Religion in Science Fiction

I’d like some opinions. I’m currently writing Journey to Ariadne part 6, and it includes a big monologue about secularism. One character is deeply religious, while the others are more moderate, follow another religion, or follow no religion at all. It’s not shocking, though some may think it’s a bit controversial.

So, my question is, if you see something controversial about religion in a science fiction novel, how do you feel about it? I have read many that take religion on a very wild ride, altering the religions and making their followers more fanatical. Others marginalise religion, saying it serves no purpose. What do you think about this? I look forward to your answers.

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17 thoughts on “Religion in Science Fiction”

  1. You should watch Caprica. I thought it had an interesting take on religion. As for me, it’s sci fi, and one writer’s opinion and thoughts on it. I think sci fi is made for showing the faults and merits in what we do. So go for it. The one thing I will not abide, is “There is no religion in the future, because it serves no purpose!” Science will always fall short. There will always be new discoveries, miracles we do not comprehend, etc. Even if technology becomes the religion (Numenera), there will always be religion.

    1. New discoveries are made by and part of science, so they’re hardly an example of science falling short.

      Personally, I suspect that the particular reason for religion you mention (basically the “god of the gaps”) is more likely to fade away than the more emotional ones.

      1. Not new discoveries. Anomalies. “Discovering” theories are wrong, the miracles of stage four cancer patients being cancer free. These “gaps” allow the emotional religions. To think those gaps will fade away through science is hubris.

        1. To think “science hasn’t explained it yet, therefore the one unscientific explanation I personally believe must be true” is hubris.

          Particularly since there is a consistent pattern of supernatural explanations being discredited and replaced by natural ones.

          1. And constantly proving that what they knew they didn’t know. I did not say anything about knowing the truth to it. You assumed I believed in one truth. I can see why you’re on the edge of enlightenment.

            1. Sorry if I wasn’t clear. I didn’t mean you necessarily use the lack of a justified explanation for something as a basis for being certain about an unjustified one; I was talking about people who do assume “I don’t know, therefore God”, whom you are suggesting will always be around.

    2. I agree. There will always be religion, because there will always be people who need something beyond their own senses and knowledge to explain things. Or those who need moral guidance that they feel they can’t provide for themselves. Or many other reasons.

  2. I think if it’s important to the characters, then it’s important to the story. Will the character be making decisions based on a religious belief? When I, personally, find something controversial in a book, then I start trying to predict its role in the story. Sort of like that conflict has become personified and I want to know when it will reappear and why.

    1. The character in my book will be forced to question her religion sometime in the future. But she is also a cause of friction. Funny thing is, I know people like this.

      1. Well, if you want to step right into it, VALIS is his major theological work, although it’s not my favorite book of his. There are others. There’s a VALIS trilogy. And of course religion finds its way into earlier books too. Good luck! I’ll have to find some Hamilton and Simmons.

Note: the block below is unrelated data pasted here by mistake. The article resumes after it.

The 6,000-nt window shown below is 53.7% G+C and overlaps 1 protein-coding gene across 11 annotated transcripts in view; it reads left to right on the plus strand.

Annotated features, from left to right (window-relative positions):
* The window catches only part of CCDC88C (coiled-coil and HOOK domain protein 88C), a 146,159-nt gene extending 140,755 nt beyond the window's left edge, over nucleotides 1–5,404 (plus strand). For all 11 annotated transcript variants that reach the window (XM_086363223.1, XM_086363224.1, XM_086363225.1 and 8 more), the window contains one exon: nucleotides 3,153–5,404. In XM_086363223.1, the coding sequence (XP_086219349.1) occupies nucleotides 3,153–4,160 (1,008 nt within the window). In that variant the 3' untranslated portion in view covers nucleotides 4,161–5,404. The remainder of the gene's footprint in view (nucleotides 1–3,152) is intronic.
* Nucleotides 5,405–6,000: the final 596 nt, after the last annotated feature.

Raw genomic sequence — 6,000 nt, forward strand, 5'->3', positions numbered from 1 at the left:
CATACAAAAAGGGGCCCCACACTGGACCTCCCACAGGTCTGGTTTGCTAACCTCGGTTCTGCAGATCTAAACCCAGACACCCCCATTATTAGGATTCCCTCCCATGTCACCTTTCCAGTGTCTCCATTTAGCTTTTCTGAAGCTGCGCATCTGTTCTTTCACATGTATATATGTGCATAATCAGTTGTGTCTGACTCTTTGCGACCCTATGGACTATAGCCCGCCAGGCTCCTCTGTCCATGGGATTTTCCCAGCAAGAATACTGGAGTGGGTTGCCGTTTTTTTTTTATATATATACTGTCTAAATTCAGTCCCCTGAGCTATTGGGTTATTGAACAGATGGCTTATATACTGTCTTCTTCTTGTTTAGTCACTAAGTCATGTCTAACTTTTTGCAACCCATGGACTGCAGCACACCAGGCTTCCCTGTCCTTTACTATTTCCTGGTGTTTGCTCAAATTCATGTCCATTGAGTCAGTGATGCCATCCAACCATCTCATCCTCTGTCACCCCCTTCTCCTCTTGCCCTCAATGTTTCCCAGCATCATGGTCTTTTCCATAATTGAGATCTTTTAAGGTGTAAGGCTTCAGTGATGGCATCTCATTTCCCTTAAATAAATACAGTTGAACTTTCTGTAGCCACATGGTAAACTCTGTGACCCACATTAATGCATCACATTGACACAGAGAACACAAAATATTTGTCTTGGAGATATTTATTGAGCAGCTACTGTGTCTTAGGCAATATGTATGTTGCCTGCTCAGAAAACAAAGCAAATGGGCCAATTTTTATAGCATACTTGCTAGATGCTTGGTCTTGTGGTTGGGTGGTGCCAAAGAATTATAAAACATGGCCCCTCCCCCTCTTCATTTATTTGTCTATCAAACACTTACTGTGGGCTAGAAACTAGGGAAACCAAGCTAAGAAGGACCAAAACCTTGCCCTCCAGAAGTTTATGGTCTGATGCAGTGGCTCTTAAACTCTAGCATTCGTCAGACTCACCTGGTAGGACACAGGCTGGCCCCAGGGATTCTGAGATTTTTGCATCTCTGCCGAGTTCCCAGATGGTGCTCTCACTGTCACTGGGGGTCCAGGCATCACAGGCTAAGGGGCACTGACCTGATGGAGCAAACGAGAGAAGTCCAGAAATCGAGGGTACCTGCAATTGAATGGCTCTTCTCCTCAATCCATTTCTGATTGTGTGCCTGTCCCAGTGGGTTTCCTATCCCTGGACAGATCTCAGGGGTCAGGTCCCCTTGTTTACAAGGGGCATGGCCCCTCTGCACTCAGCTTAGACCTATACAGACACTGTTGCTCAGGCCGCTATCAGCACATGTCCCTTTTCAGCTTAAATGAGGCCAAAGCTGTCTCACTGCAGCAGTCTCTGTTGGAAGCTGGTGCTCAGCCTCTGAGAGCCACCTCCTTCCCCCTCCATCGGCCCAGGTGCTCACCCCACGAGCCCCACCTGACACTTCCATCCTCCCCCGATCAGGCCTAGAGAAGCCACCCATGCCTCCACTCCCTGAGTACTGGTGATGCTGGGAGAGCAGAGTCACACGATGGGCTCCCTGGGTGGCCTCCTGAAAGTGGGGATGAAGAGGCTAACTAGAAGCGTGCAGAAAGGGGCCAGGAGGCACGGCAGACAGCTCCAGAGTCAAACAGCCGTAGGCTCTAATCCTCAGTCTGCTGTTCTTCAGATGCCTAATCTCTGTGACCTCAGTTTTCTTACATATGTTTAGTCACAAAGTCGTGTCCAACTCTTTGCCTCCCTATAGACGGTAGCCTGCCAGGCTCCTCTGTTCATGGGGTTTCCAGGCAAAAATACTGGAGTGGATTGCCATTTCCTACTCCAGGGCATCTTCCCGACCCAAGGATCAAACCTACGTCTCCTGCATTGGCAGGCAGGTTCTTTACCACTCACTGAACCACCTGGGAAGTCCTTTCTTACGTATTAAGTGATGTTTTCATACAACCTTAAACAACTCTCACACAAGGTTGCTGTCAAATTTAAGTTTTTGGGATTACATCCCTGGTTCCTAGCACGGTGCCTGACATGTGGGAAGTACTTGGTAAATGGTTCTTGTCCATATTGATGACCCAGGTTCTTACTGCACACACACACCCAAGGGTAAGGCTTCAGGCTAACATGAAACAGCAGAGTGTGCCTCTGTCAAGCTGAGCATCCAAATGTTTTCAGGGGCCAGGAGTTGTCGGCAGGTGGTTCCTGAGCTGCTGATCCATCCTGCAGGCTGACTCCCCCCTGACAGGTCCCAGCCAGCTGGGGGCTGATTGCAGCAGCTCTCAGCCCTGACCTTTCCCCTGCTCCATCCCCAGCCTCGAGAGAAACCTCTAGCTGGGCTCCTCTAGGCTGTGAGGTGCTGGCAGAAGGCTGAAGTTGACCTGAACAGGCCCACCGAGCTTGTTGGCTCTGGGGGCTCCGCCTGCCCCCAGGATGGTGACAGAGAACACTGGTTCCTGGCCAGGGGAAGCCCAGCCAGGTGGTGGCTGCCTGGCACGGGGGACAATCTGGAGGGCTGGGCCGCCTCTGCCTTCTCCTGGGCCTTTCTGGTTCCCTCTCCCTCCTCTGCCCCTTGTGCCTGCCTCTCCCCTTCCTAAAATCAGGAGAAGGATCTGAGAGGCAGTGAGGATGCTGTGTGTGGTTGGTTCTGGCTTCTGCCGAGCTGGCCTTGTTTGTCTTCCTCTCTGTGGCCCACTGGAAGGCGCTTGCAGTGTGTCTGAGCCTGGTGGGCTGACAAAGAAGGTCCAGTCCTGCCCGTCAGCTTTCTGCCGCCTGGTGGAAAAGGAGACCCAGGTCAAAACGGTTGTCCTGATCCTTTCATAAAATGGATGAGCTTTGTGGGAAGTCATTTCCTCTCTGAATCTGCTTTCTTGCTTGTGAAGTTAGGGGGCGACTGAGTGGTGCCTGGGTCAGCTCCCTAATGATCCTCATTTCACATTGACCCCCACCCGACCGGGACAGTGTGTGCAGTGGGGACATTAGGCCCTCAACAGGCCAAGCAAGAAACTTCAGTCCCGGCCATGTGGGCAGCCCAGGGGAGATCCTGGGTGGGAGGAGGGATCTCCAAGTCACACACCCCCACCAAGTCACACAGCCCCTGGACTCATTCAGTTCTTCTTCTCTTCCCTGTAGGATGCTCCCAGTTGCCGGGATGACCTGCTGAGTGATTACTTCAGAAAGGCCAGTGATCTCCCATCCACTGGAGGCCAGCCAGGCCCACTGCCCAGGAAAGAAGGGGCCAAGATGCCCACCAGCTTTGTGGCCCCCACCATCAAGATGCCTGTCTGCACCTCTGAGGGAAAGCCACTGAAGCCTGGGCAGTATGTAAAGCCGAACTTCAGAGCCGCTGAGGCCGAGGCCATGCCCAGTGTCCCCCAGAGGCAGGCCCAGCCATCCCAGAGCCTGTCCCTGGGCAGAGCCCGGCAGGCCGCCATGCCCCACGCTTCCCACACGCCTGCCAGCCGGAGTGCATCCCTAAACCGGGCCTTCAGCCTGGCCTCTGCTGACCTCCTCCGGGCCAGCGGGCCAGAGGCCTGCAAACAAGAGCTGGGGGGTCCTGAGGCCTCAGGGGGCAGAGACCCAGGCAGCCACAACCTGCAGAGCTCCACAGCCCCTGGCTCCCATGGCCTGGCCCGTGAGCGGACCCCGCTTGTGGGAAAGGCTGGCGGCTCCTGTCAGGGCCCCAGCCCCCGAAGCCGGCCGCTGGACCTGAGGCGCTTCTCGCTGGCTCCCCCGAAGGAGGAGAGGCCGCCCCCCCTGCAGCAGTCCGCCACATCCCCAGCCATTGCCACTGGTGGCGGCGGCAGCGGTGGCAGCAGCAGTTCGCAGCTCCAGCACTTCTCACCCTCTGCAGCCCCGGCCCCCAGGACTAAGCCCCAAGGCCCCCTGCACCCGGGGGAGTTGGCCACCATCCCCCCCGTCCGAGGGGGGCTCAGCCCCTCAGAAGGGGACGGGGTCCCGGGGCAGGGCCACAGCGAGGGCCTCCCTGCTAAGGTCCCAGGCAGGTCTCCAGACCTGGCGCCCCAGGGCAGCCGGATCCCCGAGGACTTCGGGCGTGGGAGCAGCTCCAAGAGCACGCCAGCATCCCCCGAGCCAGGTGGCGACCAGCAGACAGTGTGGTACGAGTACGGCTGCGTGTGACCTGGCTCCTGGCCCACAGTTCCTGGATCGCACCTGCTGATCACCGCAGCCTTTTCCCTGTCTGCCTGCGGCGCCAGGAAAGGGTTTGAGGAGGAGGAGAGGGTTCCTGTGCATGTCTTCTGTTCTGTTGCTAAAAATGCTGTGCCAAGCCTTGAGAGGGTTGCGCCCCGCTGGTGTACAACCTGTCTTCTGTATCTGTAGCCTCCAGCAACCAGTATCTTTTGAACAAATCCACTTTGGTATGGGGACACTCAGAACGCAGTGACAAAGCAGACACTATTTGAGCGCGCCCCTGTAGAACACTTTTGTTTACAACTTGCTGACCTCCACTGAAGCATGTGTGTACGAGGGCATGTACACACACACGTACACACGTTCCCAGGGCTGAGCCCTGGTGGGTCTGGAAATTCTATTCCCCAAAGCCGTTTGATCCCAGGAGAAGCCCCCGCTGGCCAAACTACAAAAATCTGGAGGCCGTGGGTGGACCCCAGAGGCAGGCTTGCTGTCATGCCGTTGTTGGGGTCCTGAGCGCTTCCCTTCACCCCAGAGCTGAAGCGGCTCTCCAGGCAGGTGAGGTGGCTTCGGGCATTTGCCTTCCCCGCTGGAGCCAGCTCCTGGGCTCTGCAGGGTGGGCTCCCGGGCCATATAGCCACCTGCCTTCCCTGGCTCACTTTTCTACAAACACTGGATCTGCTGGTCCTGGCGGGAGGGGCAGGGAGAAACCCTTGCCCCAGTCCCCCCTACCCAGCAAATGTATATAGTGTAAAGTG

1. Thanks. I’ll be looking into many of his books, I think. If only I could eat through my backlog quickly. I have too much to read.

          I have some reviews of Hamilton’s and Simmons’ books on here. Just go to the reviews section and go through the author listing.

  3. Hi, I’m new here. I just popped over here from the SFF Chronicles Forum that you recently joined. I’ve been reading science fiction & fantasy (mostly sf) for nearly 50 years now, and one of the things I most like about it is that it is an open forum to allow exploration and speculation about any subject matter, even if it’s controversial. I believe that is one of its strengths. So I enjoy reading about religion, politics and any other controversial topics in sf, even if I don’t necessarily agree with a premise. However, if an author turns the topic into a podium for lecturing or indoctrinating a reader on his beliefs, then I’m turned off by it. Philip K. Dick is my all-time favorite author as well, and he was very good at incorporating religion into his stories without jarring the reader out of the story.

    1. Welcome! I agree. I’m not fond of reading books that lecture to people. I’m not interested in the author’s views on how things should be. I prefer it if religion is just a part of society in the books.

  4. I think you want to make sure you’re not setting up any straw-man arguments — one side patently ridiculous while the other has all the answers. That tactic (more than anything actually said in such ‘debates’) is grating and frankly patronizing, and I’ve seen it in a few SF works. People believe in things for a variety of reasons, including emotional ones, that I think should be treated with a proper weight. If I can understand why a character would believe what they believe, I don’t have a problem with the fact that they believe, even if their point-of-view is horrifying.

    1. My character has a bit of a motivation, though quite selfish. And stubborn. She’s one of those fundamentalists who think they know better, but will come to see another point of view eventually. However, she is not a main character, but one of many.

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